NEW ZEALAND POLICIES TO OUR PACIFIC NEIGHBOURS NEED TO TAKE A LONG VIEWPublished in Future Times May 2009
The last decade or so has seen numerous difficulties in the Pacific Islands Countries (PICs) – the serious fighting in Bougainville; the sustained disturbances in the Solomon Islands which led to the RAMSI force, which is still there; rioting in Nuku'alofa, Tonga's capital; and military coups in Fiji, which is still under military rule. Talk of "failing states" spread amongst outside commentators.
The standard view of the Pacific is that each country is different and these various crises we deal with are deeply different too. At one level that is patently true. Protesters railing against a feudal monarchy and demanding more democracy in one state do not have much in common with the military overthrowing an elected government in another. The conditions that lead to RAMSI in the Solomon Islands are very different again.
But if we step back and take a long view we can see underlying trends and commonalities. All of the island states are undergoing great transitions, from customary traditions in law and governance to elections, democracy and western-type human rights, and from subsistence agriculture to commercial development. Some social anthropologists regard the transition from a kinship based society to a democracy as the most difficult transition a society can make – compared, perhaps, with other transitions such as Russia's from communism to democracy or Western Europe's from feudalism or monarchy to democracy.
Even wider than these transitions are the pervasive pressures of globalisation and modernisation, in all their cultural, technological and other forms. Some more specific problems common to many PICs include their inheritance of inappropriate institutions from the colonial period, particularly in the Melanesian states; their weak capabilities in many of the needs of a modern state; and demographic changes with bulging youth populations. One could add slow or negligible economic growth, the threat of rising sea levels, and unsustainable resource exploitation, of fisheries and forests in particular.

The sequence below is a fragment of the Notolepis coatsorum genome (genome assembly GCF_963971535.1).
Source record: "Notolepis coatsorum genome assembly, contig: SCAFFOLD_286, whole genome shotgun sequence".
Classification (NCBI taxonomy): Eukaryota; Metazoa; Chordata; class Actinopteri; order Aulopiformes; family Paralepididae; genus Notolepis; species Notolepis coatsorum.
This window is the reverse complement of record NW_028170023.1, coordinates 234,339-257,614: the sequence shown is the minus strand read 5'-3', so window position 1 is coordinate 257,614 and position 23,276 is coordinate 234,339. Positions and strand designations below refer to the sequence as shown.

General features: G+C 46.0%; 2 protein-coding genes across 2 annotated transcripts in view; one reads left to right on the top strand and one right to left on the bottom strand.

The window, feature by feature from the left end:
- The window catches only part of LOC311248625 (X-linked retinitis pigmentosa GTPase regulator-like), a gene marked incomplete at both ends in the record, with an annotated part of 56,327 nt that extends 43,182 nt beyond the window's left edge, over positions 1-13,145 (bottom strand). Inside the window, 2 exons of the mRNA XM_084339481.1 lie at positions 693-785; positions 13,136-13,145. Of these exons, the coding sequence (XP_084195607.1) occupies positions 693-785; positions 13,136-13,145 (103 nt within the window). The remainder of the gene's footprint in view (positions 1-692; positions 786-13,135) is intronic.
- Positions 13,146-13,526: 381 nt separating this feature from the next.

A long view of the overarching political and social transition, from customary to Western practices, will remind us that these sorts of changes took centuries to work through in the West. In England think Magna Carta, the execution of Charles I and the military interregnum under Oliver Cromwell, rotten boroughs in Parliament and the like. We are expecting the PICs to make such a transformation in just a couple of generations or less – there was an expectation it could happen more or less instantly on independence in some cases.
There is of course no need to expect the PICs to repeat the Western experience. That would be to deny all sorts of newer circumstances: huge international assistance, an ability to learn from the mistakes of others, the availability of technology to short-cut many processes, and so on. Cromwell does not justify Bainimarama. Never-the-less the long view perspective suggests it is certain that the changes will be drawn-out and evolutionary in the Pacific as elsewhere, and that there will on the way be setbacks to progress as we see it. Riots, coups and the like are most unwelcome but should not be unexpected.
The outcome of the process will be different too. Even when an endpoint seems to be reached, the political and social structures are unlikely to look like ours. Samoa's constitution provides something of a model. It was carefully negotiated before independence (in 1961), unlike the parliamentary systems dumped, almost, by departing colonial powers on the Melanesian states.
Samoa's provided for an elected parliament empowered to enact laws, a Prime Minister and Cabinet, and a Head of State. But only the family or village chiefs, Matai, could stand for Parliament or vote. This arrangement proved to be a workable blend of traditional and western systems, but was hardly a "one person-one vote" democracy. Years later the Electoral Act was amended to permit popular voting, but retaining the matai requirement for being an MP. Many observers feel it is inevitable that in time this requirement too will be democratised, and note that in the meantime there has been a quite dramatic increase in the number of Samoans being given matai titles, leading to a de facto dilution of the traditional system.